The challenges of predicting energy consumption are multiple and complex. Modeling energy consumption depends on multiple building-related variables. Climatic variables such as temperature, rainfall, snowfall etc drive patterns of energy consumption that are both cross-section and temporal. For example, one would expect in general zip codes on the east coast to experience much higher snowfall in the winter than zip codes on the west coast. That said, there are annual climate patterns that are clearly temporal. The challenge we are faced with is choosing a modeling methodology that permits us to model these patterns appropriately.
Step 1: Consider alternate modeling approaches
It is often very helpful to consider alternate approaches to a given modeling problem. Here I review two methodologies that you might consider when deciding how to develop a model.
This approach might come in handy if you decide to focus on capturing the cross-section patterns in the data. In previous tutorials I’ve described how you might fit an XGBoost model. I discussed how you could i) build a DMatrix and ii) work through hyper-parameter tuning. For your reference, here’s the blog:
Also, here’s a resource for more information: https://xgboost.readthedocs.io/en/stable/
Here’s an example (in R programming language) of how you might create a DMatrix and try alternate parameters to fit an XGboost model.
b.Deep Learning- Recursive Neural Net
If you decide to pursue a temporal approach towards modeling, you might consider deep learning, a family of models that has been very effective in modeling complex datasets. In this vast field, RNNs (Recursive Neural Nets) have been particularly useful in modeling temporal patterns. Here I provide you with resources to further explore this area, focusing on resources that are freely available over the internet.
The internet has many great free resources discussing deep learning in detail. Here are a few resources:
As discussed in the resource by Goodfellow et all, https://www.deeplearningbook.org/ RNNs (Recursive Neural Nets) maintain state information between loops (or cycles) of the temporal sequence. We are trying to compute the conditional distribution of the next sequence element given the past inputs. Decomposing the joint probability over the sequence of values as a series of one-step probabilistic predictions helps to compute the full joint distribution across the whole sequence. Essentially, we are using the RNN to try to parametrize long-term relationships and dependencies between variables efficiently.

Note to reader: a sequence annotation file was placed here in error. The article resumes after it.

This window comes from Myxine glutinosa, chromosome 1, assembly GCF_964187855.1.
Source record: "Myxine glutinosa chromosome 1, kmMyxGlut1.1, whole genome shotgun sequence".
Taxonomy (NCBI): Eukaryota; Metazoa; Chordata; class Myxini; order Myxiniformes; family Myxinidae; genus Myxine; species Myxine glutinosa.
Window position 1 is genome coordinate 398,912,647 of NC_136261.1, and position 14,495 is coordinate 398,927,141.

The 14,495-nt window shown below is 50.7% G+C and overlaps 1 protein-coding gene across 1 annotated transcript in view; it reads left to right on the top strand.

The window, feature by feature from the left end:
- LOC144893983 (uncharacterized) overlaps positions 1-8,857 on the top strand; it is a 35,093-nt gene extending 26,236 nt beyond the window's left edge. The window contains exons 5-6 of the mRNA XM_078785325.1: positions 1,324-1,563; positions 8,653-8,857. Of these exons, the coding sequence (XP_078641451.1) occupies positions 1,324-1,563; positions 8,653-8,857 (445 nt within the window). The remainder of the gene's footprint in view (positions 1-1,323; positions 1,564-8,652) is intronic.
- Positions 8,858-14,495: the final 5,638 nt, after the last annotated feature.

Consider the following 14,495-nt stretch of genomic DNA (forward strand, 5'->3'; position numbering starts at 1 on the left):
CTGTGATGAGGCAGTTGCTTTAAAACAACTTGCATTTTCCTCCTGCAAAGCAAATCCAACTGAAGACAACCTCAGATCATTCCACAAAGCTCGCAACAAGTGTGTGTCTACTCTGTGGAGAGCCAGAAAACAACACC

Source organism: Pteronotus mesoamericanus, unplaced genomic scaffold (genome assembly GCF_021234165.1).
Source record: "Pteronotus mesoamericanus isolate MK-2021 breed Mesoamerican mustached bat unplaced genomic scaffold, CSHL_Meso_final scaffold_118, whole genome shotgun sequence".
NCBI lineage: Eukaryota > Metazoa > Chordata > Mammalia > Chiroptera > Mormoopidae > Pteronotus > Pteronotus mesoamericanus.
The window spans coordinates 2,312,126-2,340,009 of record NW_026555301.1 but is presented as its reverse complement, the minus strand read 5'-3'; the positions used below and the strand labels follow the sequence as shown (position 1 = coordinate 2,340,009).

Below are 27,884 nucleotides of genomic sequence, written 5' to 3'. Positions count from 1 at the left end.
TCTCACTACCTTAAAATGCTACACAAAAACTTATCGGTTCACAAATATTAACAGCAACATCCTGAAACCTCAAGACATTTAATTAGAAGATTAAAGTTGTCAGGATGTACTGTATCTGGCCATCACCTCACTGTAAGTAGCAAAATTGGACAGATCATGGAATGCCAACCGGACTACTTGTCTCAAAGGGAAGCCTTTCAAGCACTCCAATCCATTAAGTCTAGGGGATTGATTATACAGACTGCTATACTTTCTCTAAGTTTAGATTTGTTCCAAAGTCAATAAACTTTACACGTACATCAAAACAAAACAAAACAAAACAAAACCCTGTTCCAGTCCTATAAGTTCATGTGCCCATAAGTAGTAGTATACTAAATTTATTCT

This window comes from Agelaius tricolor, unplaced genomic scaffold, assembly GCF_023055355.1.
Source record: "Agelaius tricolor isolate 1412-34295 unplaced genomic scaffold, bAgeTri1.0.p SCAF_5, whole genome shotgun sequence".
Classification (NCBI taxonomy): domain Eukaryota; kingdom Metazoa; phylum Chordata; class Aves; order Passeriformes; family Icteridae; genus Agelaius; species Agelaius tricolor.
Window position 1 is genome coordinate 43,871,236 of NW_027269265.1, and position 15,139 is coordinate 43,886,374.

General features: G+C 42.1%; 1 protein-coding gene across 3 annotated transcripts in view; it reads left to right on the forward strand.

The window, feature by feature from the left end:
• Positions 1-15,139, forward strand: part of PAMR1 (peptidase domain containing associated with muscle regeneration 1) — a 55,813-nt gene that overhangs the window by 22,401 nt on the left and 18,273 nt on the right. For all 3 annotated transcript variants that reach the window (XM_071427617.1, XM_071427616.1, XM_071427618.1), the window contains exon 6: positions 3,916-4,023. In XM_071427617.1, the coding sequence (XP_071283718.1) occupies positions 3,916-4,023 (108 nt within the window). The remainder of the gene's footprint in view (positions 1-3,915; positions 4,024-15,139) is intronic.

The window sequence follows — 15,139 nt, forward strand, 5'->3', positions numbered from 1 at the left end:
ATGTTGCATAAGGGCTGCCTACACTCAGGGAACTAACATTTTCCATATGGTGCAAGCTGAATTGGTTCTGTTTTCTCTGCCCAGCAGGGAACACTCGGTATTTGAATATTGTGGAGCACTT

There are problems you might run into while trying to build an RNN. As Goodfellow et all further discuss, results are highly non-linear and gradients repeated over many stages might vanish or explode. Architecture approaches such as LSTM help to overcome the vanishing gradient problem.
The deeplearningbook also has practical recommendations on fitting your model. Goodfellow et all recommend assessing the components that are overfitting or under-fitting. They also recommend using dropout, which they suggest is an excellent and easy-to-use regularizer. Batch normalization could also sometimes reduce generalization error. Understanding and tuning hyper-parameters (such as the learning rate), either manually or through grid-search or random search, is highly recommended.
I highly recommend you also look closely at the Keras api (https://keras.io/), which has many examples addressing specifically the type of modeling problem we’re focused on. As you prepare the dataset, you might consider re-formatting it to reflect temporal dependencies. If you decide to pursue this direction, here’s a resource that focuses specifically on this subject.
Step 2. Read advanced domain-specific background information
It might also be useful to get domain-specific knowledge to help you with the process of formulating a model. To help you get started, we have a tutorial from Marcus Voss and Nikola Milojevic-Dupont, domain experts at CCAI!
Step 3. Consider Research
Last year, we had a tremendous response to the Research Phase II of the Datathon. In response to the interest, we have significantly expanded Phase II this year. I recommend that you think about research questions that might emerge from your exploration of this data that you could pursue in Phase II.
Finally, have fun! This exercise is really meant as an introduction to this vast field. We hope that now that your curiosity is piqued, you will explore this area both more fully.
Ready to try it yourself? Sign up to take the challenge!
A discussion by Sharada Kalanidhi, WiDS Datathon Co-Chair and Data Scientist at the Stanford Genome Technology Center (Department of Biochemistry), Stanford University School of Medicine. Her research interests are mathematical and statistical analysis of multi-omics data.